Sterling is continuing its disastrous run on Friday, down over 2% after a “flash crash” in early Asian trade.
The pound sunk as much as 6% against the dollar overnight before recovering. But at about 10 a.m. BST (5.00 a.m. ET) it started slipping again and is now down over 2% against both the dollar and euro.
Here’s how the pound looks at 11.20 a.m. BST (6.20 a.m. ET):
And here’s how it looks against the euro:
You can see that the pound is now lower against the euro than it was during last night’s flash crash. The pound is on track to fall around 4% against the dollar this week.
Connor Campbell, financial analyst at SpreadEx, says in an email this morning:
“If the pound was a prize fighter the referee would have already rung the bell, the currency bloodied and bruised beyond belief. It seems that sterling is recreating last night’s flash crash in slow motion, its losses against the dollar widening to 2.6%, taking it under 1.23 in the process; against the euro things were just as bad, the pound plunging under 1.13 following a 2.4% fall.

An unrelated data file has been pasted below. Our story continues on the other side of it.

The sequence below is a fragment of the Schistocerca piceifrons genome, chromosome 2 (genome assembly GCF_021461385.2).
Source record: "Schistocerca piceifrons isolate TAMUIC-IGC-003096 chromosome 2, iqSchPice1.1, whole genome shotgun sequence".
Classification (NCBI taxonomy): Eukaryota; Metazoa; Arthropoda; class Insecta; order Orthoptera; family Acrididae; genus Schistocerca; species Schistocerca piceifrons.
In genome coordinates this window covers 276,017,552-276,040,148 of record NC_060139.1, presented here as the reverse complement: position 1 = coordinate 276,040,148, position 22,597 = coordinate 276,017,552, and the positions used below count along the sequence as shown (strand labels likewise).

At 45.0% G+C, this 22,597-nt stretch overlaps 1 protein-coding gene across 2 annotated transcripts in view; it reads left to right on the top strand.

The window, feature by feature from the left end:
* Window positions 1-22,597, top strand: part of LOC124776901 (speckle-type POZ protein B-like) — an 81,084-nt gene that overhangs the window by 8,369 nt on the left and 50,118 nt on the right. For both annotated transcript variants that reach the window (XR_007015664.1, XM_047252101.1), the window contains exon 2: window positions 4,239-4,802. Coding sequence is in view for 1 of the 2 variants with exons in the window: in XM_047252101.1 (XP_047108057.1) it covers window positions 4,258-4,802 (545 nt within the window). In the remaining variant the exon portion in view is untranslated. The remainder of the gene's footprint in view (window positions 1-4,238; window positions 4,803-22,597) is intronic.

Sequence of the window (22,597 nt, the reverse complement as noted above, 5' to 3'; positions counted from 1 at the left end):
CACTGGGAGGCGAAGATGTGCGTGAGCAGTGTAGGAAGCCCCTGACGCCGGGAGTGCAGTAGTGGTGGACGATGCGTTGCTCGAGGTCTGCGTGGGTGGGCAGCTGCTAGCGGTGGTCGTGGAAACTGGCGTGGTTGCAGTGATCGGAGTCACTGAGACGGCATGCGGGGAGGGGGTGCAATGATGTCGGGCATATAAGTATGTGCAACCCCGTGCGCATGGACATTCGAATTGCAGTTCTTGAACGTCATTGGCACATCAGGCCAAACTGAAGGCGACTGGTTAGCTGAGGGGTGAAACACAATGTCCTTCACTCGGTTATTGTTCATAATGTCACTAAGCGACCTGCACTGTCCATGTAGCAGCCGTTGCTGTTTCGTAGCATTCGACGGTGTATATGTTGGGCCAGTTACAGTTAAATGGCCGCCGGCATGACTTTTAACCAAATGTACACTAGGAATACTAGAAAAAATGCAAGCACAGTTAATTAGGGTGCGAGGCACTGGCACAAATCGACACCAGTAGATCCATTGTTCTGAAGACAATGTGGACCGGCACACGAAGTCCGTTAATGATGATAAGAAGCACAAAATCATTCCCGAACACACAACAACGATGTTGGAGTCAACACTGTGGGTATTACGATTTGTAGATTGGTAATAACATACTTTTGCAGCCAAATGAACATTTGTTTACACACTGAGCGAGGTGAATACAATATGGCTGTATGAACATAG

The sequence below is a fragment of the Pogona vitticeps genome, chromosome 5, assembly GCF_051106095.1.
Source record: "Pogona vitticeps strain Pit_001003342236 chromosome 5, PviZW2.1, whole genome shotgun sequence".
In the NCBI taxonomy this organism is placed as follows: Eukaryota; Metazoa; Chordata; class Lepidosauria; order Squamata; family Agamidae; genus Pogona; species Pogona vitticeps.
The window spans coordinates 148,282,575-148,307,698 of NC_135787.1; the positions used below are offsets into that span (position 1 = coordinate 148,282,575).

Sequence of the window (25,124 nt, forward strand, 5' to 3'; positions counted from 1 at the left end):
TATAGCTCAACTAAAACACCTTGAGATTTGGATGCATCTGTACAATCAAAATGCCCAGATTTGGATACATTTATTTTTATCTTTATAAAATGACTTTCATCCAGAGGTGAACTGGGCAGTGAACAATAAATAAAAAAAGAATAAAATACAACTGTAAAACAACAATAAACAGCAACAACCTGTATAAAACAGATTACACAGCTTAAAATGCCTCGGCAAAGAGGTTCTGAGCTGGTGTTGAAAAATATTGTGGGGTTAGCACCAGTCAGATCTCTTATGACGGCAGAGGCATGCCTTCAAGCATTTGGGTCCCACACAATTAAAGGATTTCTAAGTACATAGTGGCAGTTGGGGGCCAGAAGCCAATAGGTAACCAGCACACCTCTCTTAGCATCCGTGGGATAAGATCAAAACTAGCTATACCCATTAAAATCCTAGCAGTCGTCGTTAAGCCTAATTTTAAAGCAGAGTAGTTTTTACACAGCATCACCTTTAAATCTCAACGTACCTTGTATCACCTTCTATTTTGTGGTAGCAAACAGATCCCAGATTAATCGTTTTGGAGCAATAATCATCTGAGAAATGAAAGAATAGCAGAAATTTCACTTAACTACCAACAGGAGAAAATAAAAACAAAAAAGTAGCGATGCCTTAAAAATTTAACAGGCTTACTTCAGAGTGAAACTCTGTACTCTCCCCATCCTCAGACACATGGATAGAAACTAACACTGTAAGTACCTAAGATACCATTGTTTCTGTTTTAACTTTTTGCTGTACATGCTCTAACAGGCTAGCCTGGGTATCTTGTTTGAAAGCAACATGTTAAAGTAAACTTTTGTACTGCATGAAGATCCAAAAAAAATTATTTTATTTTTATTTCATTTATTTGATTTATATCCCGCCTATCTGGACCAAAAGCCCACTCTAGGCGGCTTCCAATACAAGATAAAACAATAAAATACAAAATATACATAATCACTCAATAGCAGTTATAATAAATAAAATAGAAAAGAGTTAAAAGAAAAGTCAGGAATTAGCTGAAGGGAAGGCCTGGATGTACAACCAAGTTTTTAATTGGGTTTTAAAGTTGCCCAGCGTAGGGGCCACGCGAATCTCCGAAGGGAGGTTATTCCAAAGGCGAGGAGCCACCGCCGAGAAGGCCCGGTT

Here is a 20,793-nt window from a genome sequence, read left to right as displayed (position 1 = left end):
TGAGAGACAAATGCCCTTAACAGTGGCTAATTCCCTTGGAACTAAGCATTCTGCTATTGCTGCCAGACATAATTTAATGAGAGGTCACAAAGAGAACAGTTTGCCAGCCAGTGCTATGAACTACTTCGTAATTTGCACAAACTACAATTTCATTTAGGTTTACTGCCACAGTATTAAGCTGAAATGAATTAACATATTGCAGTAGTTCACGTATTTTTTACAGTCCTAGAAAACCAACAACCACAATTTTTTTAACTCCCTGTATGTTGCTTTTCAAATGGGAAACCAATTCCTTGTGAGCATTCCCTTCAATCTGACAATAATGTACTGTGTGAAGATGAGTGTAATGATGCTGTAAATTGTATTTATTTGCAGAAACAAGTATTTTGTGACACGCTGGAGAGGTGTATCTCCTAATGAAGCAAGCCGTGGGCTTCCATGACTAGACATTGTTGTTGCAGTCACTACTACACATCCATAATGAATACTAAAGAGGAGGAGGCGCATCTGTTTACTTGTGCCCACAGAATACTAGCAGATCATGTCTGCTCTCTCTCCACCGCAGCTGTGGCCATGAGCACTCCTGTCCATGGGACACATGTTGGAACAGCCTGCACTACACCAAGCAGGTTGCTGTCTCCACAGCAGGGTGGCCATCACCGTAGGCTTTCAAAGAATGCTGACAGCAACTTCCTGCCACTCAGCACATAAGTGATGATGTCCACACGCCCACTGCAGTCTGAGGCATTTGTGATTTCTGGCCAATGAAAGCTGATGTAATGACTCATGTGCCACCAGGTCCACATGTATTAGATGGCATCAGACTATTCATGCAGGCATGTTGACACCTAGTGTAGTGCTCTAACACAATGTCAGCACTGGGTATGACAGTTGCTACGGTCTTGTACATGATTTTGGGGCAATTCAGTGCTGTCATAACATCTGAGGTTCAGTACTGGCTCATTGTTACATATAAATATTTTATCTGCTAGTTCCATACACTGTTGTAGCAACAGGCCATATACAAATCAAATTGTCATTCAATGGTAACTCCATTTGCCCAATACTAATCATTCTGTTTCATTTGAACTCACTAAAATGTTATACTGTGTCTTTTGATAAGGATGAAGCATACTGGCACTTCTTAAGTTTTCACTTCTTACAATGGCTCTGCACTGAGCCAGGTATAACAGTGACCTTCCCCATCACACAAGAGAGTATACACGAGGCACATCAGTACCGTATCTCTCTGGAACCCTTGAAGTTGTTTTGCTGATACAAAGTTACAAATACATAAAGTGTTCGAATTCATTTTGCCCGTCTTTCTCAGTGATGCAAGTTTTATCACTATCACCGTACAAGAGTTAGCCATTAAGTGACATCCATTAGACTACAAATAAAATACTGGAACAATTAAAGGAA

“Beyond the post-flash crash fear that seems to have taken hold of investors, the intensification of sterling’s decline can largely be pinned on 2 factors this morning. Firstly, both the manufacturing and industrial production readings came in below expectations at 0.2% and -0.4% respectively, somewhat contradicting the positive PMIs from earlier in the week. Secondly, and perhaps most damningly, HSBC issued a pretty bleak statement claiming that, as the ‘de facto official opposition to the government’s [Brexit] policies’, the pound could well find itself circling $1.10 by the end of the year.”
HSBC’s chief currency strategist David Bloom said in a note that he expects the pound to reach $1.20 by the end of the year and warns the currency has become a political football for “vigilante” currency traders.
Comments from European leaders on Brexit negotiations haven’t helped either. Both French President Francois Hollande and European Commission chief Jean-Claude Juncker have signalled Europe will take a tough stance in negotiations.
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